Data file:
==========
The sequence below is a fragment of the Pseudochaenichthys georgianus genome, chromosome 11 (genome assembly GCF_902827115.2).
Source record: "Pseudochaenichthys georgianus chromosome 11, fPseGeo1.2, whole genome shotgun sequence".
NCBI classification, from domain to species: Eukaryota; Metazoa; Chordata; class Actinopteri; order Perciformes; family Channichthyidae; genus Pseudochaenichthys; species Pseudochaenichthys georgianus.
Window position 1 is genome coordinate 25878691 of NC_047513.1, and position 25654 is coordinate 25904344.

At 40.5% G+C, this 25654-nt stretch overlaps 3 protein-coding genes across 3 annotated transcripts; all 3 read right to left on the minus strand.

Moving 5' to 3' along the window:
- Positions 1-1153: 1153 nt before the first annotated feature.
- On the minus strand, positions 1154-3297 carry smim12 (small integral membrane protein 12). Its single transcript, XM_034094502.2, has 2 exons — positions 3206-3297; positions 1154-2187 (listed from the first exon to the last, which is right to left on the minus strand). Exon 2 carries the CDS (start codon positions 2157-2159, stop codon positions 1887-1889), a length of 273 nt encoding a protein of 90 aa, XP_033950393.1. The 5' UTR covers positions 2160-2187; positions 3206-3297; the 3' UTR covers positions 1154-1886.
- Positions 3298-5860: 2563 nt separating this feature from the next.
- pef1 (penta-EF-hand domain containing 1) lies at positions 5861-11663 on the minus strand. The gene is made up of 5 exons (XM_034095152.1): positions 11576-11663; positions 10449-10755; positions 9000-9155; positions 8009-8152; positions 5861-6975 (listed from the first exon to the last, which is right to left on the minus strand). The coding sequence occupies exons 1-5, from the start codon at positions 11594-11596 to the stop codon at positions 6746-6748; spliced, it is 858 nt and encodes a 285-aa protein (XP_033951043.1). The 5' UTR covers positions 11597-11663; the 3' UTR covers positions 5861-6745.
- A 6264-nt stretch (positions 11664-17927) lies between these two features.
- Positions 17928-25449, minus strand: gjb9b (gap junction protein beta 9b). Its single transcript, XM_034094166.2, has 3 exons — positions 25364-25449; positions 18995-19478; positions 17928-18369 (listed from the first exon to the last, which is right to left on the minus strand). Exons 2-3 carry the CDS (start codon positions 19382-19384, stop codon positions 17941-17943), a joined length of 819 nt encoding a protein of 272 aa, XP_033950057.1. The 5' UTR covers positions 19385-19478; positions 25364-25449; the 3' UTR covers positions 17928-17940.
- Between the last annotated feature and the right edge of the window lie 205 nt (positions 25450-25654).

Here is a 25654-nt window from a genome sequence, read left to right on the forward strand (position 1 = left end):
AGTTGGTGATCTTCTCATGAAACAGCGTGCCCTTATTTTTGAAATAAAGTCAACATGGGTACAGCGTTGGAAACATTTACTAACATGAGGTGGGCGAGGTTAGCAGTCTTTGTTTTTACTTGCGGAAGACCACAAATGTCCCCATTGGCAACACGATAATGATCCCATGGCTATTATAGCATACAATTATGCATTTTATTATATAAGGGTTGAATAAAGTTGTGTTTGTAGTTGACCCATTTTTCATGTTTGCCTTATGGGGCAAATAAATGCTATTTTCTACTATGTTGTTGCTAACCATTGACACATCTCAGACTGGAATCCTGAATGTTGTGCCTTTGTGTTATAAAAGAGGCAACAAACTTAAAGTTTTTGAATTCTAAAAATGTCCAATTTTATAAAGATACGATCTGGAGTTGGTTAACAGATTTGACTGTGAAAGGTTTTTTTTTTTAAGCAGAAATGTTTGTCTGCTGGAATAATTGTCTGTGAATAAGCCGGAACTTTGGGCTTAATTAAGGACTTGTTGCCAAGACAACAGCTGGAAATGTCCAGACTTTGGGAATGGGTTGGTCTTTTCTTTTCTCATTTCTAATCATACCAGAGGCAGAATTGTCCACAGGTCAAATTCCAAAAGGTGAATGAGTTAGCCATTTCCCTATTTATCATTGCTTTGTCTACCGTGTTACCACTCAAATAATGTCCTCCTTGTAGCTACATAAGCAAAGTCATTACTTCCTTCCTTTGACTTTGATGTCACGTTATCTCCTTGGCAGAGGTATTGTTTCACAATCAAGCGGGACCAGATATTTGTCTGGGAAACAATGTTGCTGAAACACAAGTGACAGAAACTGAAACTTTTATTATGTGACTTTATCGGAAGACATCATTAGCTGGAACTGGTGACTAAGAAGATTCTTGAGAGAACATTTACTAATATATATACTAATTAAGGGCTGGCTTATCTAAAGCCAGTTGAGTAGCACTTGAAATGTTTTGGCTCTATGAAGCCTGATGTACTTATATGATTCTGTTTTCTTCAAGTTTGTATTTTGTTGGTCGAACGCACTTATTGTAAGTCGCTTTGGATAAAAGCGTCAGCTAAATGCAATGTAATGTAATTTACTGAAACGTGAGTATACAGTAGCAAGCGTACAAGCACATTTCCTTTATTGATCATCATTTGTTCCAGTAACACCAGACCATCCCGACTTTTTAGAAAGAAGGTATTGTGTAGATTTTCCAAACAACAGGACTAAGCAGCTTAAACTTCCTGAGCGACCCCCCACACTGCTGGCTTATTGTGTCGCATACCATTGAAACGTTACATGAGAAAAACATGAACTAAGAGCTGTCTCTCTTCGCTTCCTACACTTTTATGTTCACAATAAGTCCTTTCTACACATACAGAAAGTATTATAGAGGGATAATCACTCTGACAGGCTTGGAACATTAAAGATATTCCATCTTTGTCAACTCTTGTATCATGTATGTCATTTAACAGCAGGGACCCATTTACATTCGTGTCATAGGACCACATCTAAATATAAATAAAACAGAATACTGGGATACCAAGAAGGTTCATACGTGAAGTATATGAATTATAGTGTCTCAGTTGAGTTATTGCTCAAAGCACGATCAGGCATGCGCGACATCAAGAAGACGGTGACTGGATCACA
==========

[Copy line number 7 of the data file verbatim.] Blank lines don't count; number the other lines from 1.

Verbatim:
- Positions 1-1153: 1153 nt before the first annotated feature.